Profiles enable the application to communicate its specific QoS requirements to the storage system. (Is this how we handle IOPs?) Profiles will have fixed and customizable attributes (snapshots are allowed, snapshot retention is a certain value, snapshot frequency is a certain value, etc.). (Let’s hope that these attributes are implemented in a more granular basis than the current VASA implementation.) VM admins/users can customize attributes on a per-VM (i.e., per VM volume) basis.
Satyam next moves into a demonstration with more detail on the IO demultiplexer. In this demo using protocol EMC equipment, we show multiple IO demultiplexers using multiple storage protocols.
Following this demo, Satyam shows a prototype vCenter Server UI from VMware showing capacity pools with various storage capabilities (profiles).
Next there is a demo of prototype storage from NetApp showing the awareness of the capacity pool from vCenter Server and using an NFS-based IO demultiplexer.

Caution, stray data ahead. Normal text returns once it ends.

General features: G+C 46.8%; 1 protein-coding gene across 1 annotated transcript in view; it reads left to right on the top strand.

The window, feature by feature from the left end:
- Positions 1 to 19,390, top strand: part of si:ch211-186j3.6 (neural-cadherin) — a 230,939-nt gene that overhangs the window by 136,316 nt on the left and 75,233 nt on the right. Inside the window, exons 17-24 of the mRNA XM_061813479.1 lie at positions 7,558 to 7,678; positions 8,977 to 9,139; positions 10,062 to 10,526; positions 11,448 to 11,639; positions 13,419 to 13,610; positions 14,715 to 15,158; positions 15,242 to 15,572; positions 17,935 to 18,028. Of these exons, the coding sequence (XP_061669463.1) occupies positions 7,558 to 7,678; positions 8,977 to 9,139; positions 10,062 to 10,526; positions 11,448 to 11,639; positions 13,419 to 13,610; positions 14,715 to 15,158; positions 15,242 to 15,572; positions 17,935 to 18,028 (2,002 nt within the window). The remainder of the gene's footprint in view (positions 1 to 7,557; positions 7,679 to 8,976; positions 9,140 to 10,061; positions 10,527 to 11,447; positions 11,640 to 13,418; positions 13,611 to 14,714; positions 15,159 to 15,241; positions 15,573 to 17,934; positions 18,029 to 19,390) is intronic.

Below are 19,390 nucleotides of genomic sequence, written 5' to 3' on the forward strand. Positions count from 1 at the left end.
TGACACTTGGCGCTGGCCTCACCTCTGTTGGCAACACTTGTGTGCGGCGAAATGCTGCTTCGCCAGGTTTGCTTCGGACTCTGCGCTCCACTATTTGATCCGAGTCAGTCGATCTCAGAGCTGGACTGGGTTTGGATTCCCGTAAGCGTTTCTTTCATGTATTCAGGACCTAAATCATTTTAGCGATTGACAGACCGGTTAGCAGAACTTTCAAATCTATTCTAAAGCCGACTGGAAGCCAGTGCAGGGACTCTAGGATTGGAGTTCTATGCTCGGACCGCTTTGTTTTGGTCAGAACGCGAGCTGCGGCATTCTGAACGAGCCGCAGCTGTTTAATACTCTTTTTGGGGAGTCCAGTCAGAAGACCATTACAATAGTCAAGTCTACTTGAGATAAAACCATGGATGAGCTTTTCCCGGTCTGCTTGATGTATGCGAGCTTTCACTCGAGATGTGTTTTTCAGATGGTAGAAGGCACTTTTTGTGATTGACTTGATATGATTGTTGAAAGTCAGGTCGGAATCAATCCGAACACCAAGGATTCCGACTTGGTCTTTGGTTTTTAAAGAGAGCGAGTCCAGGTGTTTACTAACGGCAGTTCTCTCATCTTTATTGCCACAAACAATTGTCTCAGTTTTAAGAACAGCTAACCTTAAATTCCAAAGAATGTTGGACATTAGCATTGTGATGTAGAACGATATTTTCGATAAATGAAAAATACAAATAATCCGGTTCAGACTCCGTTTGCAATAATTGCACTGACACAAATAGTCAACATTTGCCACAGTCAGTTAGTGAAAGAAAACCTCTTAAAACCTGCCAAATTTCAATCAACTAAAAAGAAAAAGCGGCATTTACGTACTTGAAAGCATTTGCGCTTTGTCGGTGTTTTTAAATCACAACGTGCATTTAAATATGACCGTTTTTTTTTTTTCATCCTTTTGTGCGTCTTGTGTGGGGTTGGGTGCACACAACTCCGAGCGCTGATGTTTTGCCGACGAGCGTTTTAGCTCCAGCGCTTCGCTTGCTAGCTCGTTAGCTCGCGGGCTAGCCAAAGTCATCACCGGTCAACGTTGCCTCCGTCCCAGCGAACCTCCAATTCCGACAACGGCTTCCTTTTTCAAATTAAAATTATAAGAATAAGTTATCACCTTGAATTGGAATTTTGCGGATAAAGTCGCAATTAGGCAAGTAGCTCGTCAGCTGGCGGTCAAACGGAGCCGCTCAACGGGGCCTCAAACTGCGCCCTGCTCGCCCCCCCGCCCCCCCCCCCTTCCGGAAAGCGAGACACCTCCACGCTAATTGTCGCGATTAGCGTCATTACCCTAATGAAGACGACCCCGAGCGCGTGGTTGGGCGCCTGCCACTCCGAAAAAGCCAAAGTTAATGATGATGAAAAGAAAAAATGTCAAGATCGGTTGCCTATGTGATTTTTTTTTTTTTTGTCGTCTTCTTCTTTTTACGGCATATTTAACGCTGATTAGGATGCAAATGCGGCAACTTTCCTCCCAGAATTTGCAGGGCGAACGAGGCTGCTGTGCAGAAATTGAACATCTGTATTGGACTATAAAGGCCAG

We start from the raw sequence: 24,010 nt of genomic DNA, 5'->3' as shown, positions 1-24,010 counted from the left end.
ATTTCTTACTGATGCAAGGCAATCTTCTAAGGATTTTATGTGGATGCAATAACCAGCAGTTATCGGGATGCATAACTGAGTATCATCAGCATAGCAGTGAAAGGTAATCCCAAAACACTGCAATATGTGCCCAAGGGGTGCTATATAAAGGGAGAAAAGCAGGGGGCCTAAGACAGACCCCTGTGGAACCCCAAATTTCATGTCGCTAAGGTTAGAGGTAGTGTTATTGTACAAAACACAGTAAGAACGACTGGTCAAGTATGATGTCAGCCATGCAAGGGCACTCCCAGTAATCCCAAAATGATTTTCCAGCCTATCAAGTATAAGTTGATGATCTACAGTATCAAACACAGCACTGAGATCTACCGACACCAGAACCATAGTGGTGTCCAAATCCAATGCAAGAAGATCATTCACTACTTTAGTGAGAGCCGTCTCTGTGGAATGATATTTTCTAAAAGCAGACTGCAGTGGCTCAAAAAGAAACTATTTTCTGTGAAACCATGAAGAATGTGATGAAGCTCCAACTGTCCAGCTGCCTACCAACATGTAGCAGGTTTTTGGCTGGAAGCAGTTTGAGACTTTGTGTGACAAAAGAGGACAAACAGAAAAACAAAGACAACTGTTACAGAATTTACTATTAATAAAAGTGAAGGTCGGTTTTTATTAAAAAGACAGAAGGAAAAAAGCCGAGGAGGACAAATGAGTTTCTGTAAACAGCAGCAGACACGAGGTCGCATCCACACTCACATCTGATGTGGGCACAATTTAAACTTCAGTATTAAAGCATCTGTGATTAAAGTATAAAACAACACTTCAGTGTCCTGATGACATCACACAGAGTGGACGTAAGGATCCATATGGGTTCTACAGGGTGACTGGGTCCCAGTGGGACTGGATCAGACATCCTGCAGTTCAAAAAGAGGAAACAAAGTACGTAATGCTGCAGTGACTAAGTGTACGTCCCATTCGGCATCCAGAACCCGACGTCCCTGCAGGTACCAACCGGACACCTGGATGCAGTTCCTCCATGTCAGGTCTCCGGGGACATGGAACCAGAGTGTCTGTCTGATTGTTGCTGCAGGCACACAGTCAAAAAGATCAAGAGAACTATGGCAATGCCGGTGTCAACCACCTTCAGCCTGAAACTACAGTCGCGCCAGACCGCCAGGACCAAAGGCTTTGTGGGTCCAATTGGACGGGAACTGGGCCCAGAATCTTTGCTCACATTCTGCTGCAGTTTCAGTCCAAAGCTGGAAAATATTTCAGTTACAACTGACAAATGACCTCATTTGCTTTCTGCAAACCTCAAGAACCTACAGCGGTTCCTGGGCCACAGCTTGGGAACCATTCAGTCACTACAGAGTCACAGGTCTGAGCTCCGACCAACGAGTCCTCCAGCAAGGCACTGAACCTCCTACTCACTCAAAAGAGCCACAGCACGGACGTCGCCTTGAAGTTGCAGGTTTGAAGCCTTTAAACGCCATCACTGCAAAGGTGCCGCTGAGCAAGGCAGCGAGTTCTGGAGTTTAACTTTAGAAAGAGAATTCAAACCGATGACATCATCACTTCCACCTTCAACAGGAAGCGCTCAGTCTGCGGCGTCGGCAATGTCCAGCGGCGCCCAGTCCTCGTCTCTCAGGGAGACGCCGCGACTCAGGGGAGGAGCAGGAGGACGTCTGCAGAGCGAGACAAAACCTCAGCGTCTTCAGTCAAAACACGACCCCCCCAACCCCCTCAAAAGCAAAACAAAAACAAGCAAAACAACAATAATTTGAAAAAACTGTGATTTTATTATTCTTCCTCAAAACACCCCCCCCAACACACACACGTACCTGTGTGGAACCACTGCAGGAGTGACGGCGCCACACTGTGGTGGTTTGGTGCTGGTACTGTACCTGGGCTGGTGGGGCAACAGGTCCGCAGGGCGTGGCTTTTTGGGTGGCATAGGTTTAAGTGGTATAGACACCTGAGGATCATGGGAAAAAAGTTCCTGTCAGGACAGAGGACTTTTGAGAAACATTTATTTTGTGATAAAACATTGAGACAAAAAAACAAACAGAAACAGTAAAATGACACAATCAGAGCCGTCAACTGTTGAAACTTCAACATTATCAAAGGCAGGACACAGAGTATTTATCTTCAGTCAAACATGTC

From there we move into a CLI-based demonstration of the same capabilities using a Dell EqualLogic array.
The next demonstration flips back into a prototype of EMC Unisphere to show off storage profiles, where the storage administrator has defined multiple storage profiles at the storage array.
Putting everything together, VM volumes looks a lot like profile-driven storage in vSphere 5 today: the storage profiles are defined at the array level (instead of at the vSphere level) and the destination “datastore” is a capacity pool instead of a LUN or NFS mount point. After creating a VM using this process, we flip over to EMC Unisphere to see the individual VM volumes created on the array, and looking at the properties for each VM volume. Satyam also shows demos of the same operation on prototype NetApp and Dell EqualLogic arrays.
The next demonstration shows an IBM XIV prototype that supports VM volumes and shows a VM being cloned at the hardware level, on a per-VM/per-VM volume basis.
The session wraps up with a review of the four major components: IO demultiplexer, capacity pools, storage profiles, and VM volumes. Satyam closes the session with a mention of the partners that participation vendors: Dell, VMware, HP, NetApp, IBM, and EMC.